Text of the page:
Bug hunting became an game.

With some nurturing of this attitude the children started bug collections. They had imaginary (to an adult!) jars in which they collected their bugs. Whenever they solved their difficulty (bug) they would remove it from the jar and squish it. Now, because we had constructed a large papier-mâché turtle as part of our classroom Logo culture, one of the children suggested that we feed the bugs to the turtle rather than destroying them indiscriminately. This was very entertaining and motivating.

The next occurrence was astounding and revelatory for me as an educator. The children started looking for bugs elsewhere in their classroom lives – not just with Logo! They would actively seek mistakes in their math, spelling, reading and so on.

An unusual situation for a classroom one must admit! What a refreshing change to see young excited learners reveling in learning from their mistakes – rather than being ashamed of them.


Screen Shot 2014-03-04 at 12.18.56 PMAnother technique that can be used is WATCH ME THINK. This is essentially a situation where a more novice student would watch a more expert student as he/she performs the task. In addition to watching the student, however, the ‘expert’ is asked to think out loud. This allows the ‘novice’ to get at some of the thinking processes that the expert is using.

The outcomes, once again, are not specific only to Logo. This strategy can be used during the solution of other problems; in arithmetic, or writing stories, spelling, reading text. This technique of ‘thinking aloud’ has normally been used in research settings where the researcher is attempting to understand the strategies underlying the actions. Again, the payoffs are not only cognitive ones.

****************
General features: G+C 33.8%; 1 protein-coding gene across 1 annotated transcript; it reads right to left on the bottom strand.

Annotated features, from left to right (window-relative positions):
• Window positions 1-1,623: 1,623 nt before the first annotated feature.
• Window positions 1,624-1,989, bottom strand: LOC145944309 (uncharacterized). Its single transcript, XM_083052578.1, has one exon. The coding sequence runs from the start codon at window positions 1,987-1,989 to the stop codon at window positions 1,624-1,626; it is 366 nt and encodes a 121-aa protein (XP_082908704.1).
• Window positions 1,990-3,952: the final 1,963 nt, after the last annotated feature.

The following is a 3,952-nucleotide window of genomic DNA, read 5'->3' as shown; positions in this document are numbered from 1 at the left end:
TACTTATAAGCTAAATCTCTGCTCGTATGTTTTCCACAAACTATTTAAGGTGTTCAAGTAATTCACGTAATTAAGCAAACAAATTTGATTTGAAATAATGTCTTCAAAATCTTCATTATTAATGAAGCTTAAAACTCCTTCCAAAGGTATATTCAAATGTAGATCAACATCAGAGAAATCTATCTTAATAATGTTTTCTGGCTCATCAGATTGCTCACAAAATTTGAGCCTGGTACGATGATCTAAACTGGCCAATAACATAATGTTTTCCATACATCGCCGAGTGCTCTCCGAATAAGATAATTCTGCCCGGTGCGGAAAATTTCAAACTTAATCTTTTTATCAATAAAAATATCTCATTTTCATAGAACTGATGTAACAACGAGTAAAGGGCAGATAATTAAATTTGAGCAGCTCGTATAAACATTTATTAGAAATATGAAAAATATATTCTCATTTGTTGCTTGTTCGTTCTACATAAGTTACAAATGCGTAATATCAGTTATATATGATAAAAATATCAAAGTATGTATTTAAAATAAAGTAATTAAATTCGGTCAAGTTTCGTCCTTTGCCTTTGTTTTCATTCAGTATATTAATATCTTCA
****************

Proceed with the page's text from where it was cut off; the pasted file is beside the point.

It is assumed by many people that experts solve tasks with ease, with little difficulty. This is clearly not the case. It is therefore of affective benefit to the novice in that he/she can observe that:

“Oh, I’m normal – it’s okay to have ups and downs when I’m trying to solve a problem. It’s natural.”

Think about young writers. The models they have for writing are generally the finished product; a linear, error-free piece of text. One could easily assume that the author sat down at a blank page (or screen!) and wrote fluidly from beginning to end and voilà it’s complete! This, as we are aware, is rarely the situation.

The novice benefits greatly from getting at the procedural knowledge that the expert uses in pursuing this task. Similarly, in Logo, looking at a finished product does not always help the novice in achieving similar goals. To watch someone use his/her techniques for proceeding with a task can be a powerful tool. “What” does not necessarily help with “How”.

(One must not assume from this discussion that I negate individual explorations of problem-solving. This is certainly not the case. Remember, my preference in educating is to be eclectic; providing as wide a variety of techniques as possible to suit and enhance idiosyncratic learning styles.)

It is clear, once again, that the Watch Me Think exercise focuses the students attention on thinking about thinking.


Screen Shot 2014-03-04 at 12.22.59 PMThis is an activity that emphasizes the use of metaphor – specifically what I call procedural analogy. I make the distinction and use the term ‘procedural’ quite purposely. The rationale for this is that I wish to emphasize the “how“, or process knowledge, as opposed to the “what” or propositional, declarative knowledge.

Metaphors are used widely in cultures to clarify the meaning of a construct or idea, but they’re also used to ground the information in an emotional or affective context. Metaphors have been used to illustrate the flow of control of Logo procedures or to teach recursion.

“Metaphors can ground information in an emotional or affective context.”